Nondisclosure agreements are in the news. Here’s an interesting aspect of making a claim that a nondisclosure agreement was violated – plaintiff’s claim for violation of a nondisclosure agreement must establish that the alleged wrongful disclosure was of confidential but true information, which was covered by the nondisclosure agreement. Of course, there are also other important issues relating to whether or not a nondisclosure agreement was breached – such as, for example, whether the holder of the privilege (e.g., the plaintiff employer) can actually prevent the disclosure, or reporting of the information to all sources or just some sources (such as, for example, to the police or to a regulatory entity or to the board of directors, compared to the press or the public), or whether, regardless of the existence of the nondisclosure agreement, the person disclosing the information has standing and a right to bring a legal action relative to the event or occurrence from which the information arose (such as, for example, in a situation of alleged unlawful discrimination or harassment).

See, e.g., Glassdoor, Inc. v. Superior Court (2017) 9 cal. App. 5th 623, which held:

“An employer cannot establish a claim for breach of a nondisclosure agreement unless it is prepared to prove, and does prove, that the defendant disclosed actual confidential information, i.e., that his or her statements were, in some relevant degree, true. Nothing in this record would sustain a finding that the CEO’s statements—reported by Doe inaccurately, according to MZ—had this effect.

MZ’s hesitation on this point may be understandable, because Doe’s supposed disclosures do not cast MZ in a favorable light. But MZ cannot be excused from the requisite showing merely because proving a prima facie case might be embarrassing to it. If Doe accurately disclosed company policy, or the CEO’s statements regarding that policy, it was incumbent upon MZ to present evidence to that effect. Instead it denied the accuracy of Doe’s report without identifying any real confidential information it might be understood to have disclosed. MZ therefore failed to establish a prima facie case predicated on Doe’s account of the CEO’s statements.”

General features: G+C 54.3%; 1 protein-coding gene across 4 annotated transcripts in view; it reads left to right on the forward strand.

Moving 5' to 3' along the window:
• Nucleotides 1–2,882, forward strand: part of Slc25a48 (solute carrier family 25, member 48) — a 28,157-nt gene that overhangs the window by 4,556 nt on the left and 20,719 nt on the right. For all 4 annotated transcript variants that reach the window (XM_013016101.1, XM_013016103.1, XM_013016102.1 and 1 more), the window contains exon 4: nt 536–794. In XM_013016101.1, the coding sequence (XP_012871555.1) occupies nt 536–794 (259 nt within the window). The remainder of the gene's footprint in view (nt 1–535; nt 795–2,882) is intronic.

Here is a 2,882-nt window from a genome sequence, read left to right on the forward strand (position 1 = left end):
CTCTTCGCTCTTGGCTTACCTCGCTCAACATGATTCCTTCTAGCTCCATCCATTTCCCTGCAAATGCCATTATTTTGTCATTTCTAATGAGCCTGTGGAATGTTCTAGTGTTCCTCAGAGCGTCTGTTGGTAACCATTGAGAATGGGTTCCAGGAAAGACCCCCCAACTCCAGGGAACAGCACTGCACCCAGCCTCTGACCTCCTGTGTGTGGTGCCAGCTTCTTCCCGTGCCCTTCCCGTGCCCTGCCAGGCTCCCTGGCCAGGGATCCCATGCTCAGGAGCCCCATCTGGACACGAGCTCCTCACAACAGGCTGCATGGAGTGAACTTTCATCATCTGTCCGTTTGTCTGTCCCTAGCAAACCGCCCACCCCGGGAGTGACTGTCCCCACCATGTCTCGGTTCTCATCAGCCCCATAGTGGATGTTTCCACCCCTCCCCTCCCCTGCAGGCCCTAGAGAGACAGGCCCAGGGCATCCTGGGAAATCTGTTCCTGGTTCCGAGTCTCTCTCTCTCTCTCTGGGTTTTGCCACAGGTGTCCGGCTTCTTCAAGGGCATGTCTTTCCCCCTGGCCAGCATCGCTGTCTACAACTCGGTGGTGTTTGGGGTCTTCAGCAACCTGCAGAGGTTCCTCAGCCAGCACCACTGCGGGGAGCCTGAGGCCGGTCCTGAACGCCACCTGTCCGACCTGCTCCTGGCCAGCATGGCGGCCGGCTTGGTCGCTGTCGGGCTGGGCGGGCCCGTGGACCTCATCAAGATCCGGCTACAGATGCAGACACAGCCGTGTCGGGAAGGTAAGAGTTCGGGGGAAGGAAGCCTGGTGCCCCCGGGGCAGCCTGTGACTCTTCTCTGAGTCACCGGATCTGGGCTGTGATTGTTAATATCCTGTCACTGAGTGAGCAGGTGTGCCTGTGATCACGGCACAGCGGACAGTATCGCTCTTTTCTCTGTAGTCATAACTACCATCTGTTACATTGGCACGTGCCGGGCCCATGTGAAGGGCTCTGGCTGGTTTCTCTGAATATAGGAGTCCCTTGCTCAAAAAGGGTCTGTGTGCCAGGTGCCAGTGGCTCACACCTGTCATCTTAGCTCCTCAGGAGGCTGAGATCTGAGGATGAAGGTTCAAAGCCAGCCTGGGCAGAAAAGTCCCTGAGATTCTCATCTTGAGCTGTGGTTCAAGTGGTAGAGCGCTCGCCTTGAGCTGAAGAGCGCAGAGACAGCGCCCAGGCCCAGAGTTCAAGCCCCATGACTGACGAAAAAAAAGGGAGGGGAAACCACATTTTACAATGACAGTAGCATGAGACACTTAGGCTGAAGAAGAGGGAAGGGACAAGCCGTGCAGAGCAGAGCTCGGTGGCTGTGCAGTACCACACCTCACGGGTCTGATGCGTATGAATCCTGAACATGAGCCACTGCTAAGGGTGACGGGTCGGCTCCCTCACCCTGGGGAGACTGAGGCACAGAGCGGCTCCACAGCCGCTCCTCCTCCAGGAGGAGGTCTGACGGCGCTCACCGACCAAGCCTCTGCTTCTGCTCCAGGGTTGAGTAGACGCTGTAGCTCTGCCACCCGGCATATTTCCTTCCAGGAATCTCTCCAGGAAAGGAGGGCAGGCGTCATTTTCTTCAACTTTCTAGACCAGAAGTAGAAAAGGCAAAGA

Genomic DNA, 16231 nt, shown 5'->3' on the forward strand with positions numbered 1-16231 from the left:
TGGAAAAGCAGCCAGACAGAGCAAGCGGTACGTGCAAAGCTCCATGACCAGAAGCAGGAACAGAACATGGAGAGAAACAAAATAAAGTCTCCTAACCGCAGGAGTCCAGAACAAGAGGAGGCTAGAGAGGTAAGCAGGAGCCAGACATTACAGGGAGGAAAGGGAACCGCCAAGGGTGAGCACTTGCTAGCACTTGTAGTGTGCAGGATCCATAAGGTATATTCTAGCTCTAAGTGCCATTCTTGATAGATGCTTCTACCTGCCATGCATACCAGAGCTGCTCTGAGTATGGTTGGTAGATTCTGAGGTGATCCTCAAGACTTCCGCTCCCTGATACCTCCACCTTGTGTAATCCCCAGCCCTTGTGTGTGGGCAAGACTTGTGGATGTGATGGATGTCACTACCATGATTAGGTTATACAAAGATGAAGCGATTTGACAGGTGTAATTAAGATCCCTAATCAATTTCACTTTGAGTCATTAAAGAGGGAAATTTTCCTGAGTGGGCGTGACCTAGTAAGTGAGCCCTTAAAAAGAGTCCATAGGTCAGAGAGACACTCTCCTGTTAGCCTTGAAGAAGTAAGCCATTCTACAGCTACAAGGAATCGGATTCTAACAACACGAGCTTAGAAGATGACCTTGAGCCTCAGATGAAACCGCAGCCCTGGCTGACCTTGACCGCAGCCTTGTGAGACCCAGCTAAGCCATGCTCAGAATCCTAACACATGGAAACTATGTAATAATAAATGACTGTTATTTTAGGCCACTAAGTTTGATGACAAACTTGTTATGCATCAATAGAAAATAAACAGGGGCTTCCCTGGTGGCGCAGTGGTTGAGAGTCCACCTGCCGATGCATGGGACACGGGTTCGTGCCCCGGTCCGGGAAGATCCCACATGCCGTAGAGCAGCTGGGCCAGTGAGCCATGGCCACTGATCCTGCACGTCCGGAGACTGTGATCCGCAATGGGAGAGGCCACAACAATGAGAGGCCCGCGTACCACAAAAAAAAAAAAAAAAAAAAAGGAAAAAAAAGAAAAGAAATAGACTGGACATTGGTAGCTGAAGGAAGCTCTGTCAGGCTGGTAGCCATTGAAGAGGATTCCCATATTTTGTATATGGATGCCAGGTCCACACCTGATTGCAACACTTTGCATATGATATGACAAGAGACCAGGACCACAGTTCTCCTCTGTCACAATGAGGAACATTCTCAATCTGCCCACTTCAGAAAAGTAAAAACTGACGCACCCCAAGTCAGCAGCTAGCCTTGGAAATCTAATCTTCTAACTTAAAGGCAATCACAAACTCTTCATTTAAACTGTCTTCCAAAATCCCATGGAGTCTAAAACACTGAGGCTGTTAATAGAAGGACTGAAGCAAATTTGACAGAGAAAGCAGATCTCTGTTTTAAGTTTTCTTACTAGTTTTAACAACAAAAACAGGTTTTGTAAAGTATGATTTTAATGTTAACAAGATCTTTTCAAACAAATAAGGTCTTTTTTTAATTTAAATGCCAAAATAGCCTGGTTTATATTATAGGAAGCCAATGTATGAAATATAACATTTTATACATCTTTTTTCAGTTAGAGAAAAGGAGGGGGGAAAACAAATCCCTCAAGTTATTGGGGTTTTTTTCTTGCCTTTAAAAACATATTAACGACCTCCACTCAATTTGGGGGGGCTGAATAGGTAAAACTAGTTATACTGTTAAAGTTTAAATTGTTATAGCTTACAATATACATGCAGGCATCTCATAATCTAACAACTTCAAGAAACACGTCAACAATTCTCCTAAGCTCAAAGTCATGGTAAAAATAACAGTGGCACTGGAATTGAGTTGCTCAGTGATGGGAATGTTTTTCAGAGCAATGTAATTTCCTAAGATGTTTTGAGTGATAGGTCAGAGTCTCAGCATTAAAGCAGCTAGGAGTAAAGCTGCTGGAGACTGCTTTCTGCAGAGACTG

As an additional requirement, in trade secret cases the holder of the secret (e.g., the plaintiff employer) is required to describe the trade secret so that the court and the defendant are sufficiently apprised of the confidential information that is alleged to have been wrongfully disclosed – thus, since the disclosure of that confidential information by the holder of the secret would mean that the trade secret information is no longer secret and would therefore invalidate the holder’s entire case of trade secret secrecy, keeping that information confidential, while also sufficiently disclosing that information to the court and to the defendant is a requirement that must be carefully accomplished. Thus, for example, for California state court nondisclosure and trade secret cases, see also Cal. Civ. Code §3426.5, which states in part that the Uniform Trade Secrets Act, requires the trial court to “preserve the secrecy of an alleged trade secret by reasonable means, which may include granting protective orders in connection with discovery proceedings, holding in-camera hearings, sealing the records of the action, and ordering any person involved in the litigation not to disclose an alleged trade secret without prior court approval.”

That’s all for now. Of course, each situation is different.

David Tate, Esq., Royse Law Firm, Menlo Park, California office, with offices in northern and southern California. http://rroyselaw.com